Re: Reverse-Engineering the Device
Now that we’ve seen its innards, it’s clear we will not be able to copy it. So, we need to procure more. The nanotech is incredible. The thing looks like ordinary body-piercing jewelry, yet there’s so much crammed into it.
We managed to figure out a few things. The device doesn’t need a battery because it’s powered by the wearer’s bioelectrical field. The wearer’s body also acts as an antenna, which is how such a small device can send and receive over such great distances.
Side note of interest: PierceX, the company covertly distributing the jewelry, is a front for Shaw Ministries, and is willfully ignoring the concept of informed consent in regards to both the piercers and the end-user.
internal TEF e-mail, 08-02-2000
Friday, Sept 22, 2000
Fin Tanner searched the dank alley for the tattoo parlor Booth mentioned yesterday. Specifically, his friend said, “Go to Talisman,” and, “The piercer there is a hot babe.”
Of course Fin didn’t have an umbrella and the rain had started again, dampening both his soviet surplus trench coat and his mood, and lending a soggy ripeness to the stench seeping out of the dumpster cave. The trucks making afternoon beer deliveries to the service entrances of the bars and night clubs splashed through oily puddles, turning the narrow sidewalk into a test of skill his sleep-deprived body had trouble passing.
A rank splatter of puke confronted Fin and he cursed the amateur revelers who overran Webster. It was a college town, not a real city, and as such had an anemic bar scene. Not that the bars weren’t plentiful, they were just garishly lit, mock-edgy and pathetic. Buckminster students hit their 21st birthdays and flocked to these pretentious kiddie-rides, quickly achieving alcohol poisoning. On any given morning, a few of them turned up scattered around town on lawns or even rooftops, sometimes not in their own clothes. Referring to a night of excessive partying as ‘getting abducted by aliens’ was the new hip jargon, especially when you couldn’t even remember you’d been drinking.
The fall semester had just begun, filling Webster once again with a fresh crop of students desperate to prove how grown up they were by behaving like spoiled children. The only good thing about the situation was that when Fin’s band Nicotine played a gig, they got a cut of the cover charge. But, even splitting the rent six ways, he had to moonlight in order to maintain the poverty-line lifestyle to which he’d become accustomed.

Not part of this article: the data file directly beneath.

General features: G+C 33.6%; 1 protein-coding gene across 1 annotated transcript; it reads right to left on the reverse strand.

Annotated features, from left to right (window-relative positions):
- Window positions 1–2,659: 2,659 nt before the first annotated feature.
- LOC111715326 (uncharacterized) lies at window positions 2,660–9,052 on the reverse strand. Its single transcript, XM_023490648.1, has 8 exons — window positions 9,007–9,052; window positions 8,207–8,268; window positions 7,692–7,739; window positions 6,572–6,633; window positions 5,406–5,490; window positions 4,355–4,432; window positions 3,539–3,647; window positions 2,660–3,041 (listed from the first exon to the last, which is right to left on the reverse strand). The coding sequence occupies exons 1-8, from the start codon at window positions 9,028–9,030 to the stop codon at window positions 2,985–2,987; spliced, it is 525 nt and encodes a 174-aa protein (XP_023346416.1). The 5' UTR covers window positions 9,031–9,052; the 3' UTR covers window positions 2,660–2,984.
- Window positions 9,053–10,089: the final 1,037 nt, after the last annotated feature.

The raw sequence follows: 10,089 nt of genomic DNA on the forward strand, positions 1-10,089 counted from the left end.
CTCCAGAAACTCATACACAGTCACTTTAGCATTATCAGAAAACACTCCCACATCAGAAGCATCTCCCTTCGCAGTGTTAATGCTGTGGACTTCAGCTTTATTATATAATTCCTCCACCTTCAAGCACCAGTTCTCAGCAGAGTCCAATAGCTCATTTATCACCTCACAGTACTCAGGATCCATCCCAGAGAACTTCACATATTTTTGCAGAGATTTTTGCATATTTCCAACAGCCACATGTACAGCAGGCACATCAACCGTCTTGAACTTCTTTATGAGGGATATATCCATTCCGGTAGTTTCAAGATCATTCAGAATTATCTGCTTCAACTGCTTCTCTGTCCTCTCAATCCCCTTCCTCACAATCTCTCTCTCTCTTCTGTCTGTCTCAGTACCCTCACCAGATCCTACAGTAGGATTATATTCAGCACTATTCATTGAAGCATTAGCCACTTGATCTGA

“Already late for work,” Fin mumbled. He was about to admit defeat and grab a cup of coffee at Magic Beans. He would sorely need it if he expected to make the layout for The 100th Anniversary of Homecoming “fresh and snazzy.” Sycamore’s dutiful alumni readership wouldn’t fork over hefty contributions for anything less.
A Molson truck came barreling toward him. Fin dodged behind one of the massive utility poles prevalent in the alley and almost fell down the flight of stairs hiding behind it.
“Shit!” He checked his black cargo pants for splashes and found none. When he looked up, a slow smile crossed his face. Booth neglected to mention the place was subterranean, and the neon sign was on the fritz. Instead of TALISMAN TATTOO! it read IS TOO!
Fin ground his cigarette out under his boot and started down the steep, concrete steps. The scarred wooden door at the bottom was propped open to emit the smell of coffee, and some extra-crunchy noise rock.
My kind of place, Fin thought, trying to smooth his unruly hair with both hands as he slipped through the opening into the dim interior. The only light came from a work lamp on the counter to Fin’s right as he entered. To his left the cramped room was filled with a huge green velour sofa and a battered coffee table spilling over with photo albums and copies of Tattoo Biker. The cement floor was partially covered with a blood red carpet. A wall-mounted TV played The Road Warrior with the sound off.
Fin looked back to the counter. He recognized the big, well-muscled guy sketching shirtless there, but didn’t know his name. The sheer abundance of aboriginal and Native American tattoos was hard to forget, as was the tribal look of his piercings which included his ears, septum, the bridge of his nose and, as Fin now noticed, his nipples.
This better not be Booth’s idea of a hot babe, Fin thought blackly.
The artist looked up and brushed a long strand of black hair out of his dark eyes. “With you in a minute,” he said, and added a few more strokes to the tattoo he was designing.
Fin amused himself by making up dialog in his head for The Road Warrior until the music got quieter and the overhead lights came on. Both men blinked for a few seconds.
“I’m Marcus Savage. What can I do for you?” He gestured toward the design samples covering the walls.